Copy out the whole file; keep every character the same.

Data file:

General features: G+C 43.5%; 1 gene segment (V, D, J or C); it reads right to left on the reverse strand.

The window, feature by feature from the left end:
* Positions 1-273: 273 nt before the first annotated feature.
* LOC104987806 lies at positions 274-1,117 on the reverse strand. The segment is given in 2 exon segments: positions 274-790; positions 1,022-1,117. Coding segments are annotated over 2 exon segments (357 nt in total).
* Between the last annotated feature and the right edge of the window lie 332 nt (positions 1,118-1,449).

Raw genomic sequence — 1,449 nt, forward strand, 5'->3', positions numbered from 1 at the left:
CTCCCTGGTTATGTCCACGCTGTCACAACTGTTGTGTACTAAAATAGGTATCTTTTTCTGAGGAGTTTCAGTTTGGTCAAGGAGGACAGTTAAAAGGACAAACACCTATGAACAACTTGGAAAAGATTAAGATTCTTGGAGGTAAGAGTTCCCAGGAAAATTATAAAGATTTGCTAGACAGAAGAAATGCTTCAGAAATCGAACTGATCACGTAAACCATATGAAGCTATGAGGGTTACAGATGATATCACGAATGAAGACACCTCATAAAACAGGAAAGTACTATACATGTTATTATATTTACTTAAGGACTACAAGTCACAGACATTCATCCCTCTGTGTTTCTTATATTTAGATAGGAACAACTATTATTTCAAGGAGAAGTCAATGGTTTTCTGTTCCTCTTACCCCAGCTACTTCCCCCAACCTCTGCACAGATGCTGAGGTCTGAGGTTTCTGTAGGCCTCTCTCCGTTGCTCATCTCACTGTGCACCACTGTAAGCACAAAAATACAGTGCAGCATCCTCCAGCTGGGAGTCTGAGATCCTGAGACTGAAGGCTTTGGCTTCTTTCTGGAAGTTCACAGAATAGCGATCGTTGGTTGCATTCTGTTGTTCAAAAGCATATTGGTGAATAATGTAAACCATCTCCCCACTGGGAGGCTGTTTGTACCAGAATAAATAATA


General features: G+C 43.5%; 1 gene segment (V, D, J or C); it reads right to left on the reverse strand.

The window, feature by feature from the left end:
* Positions 1-273: 273 nt before the first annotated feature.
* LOC104987806 lies at positions 274-1,117 on the reverse strand. The segment is given in 2 exon segments: positions 274-790; positions 1,022-1,117. Coding segments are annotated over 2 exon segments (357 nt in total).
* Between the last annotated feature and the right edge of the window lie 332 nt (positions 1,118-1,449).

Raw genomic sequence — 1,449 nt, forward strand, 5'->3', positions numbered from 1 at the left:
CTCCCTGGTTATGTCCACGCTGTCACAACTGTTGTGTACTAAAATAGGTATCTTTTTCTGAGGAGTTTCAGTTTGGTCAAGGAGGACAGTTAAAAGGACAAACACCTATGAACAACTTGGAAAAGATTAAGATTCTTGGAGGTAAGAGTTCCCAGGAAAATTATAAAGATTTGCTAGACAGAAGAAATGCTTCAGAAATCGAACTGATCACGTAAACCATATGAAGCTATGAGGGTTACAGATGATATCACGAATGAAGACACCTCATAAAACAGGAAAGTACTATACATGTTATTATATTTACTTAAGGACTACAAGTCACAGACATTCATCCCTCTGTGTTTCTTATATTTAGATAGGAACAACTATTATTTCAAGGAGAAGTCAATGGTTTTCTGTTCCTCTTACCCCAGCTACTTCCCCCAACCTCTGCACAGATGCTGAGGTCTGAGGTTTCTGTAGGCCTCTCTCCGTTGCTCATCTCACTGTGCACCACTGTAAGCACAAAAATACAGTGCAGCATCCTCCAGCTGGGAGTCTGAGATCCTGAGACTGAAGGCTTTGGCTTCTTTCTGGAAGTTCACAGAATAGCGATCGTTGGTTGCATTCTGTTGTTCAAAAGCATATTGGTGAATAATGTAAACCATCTCCCCACTGGGAGGCTGTTTGTACCAGAATAAATAATA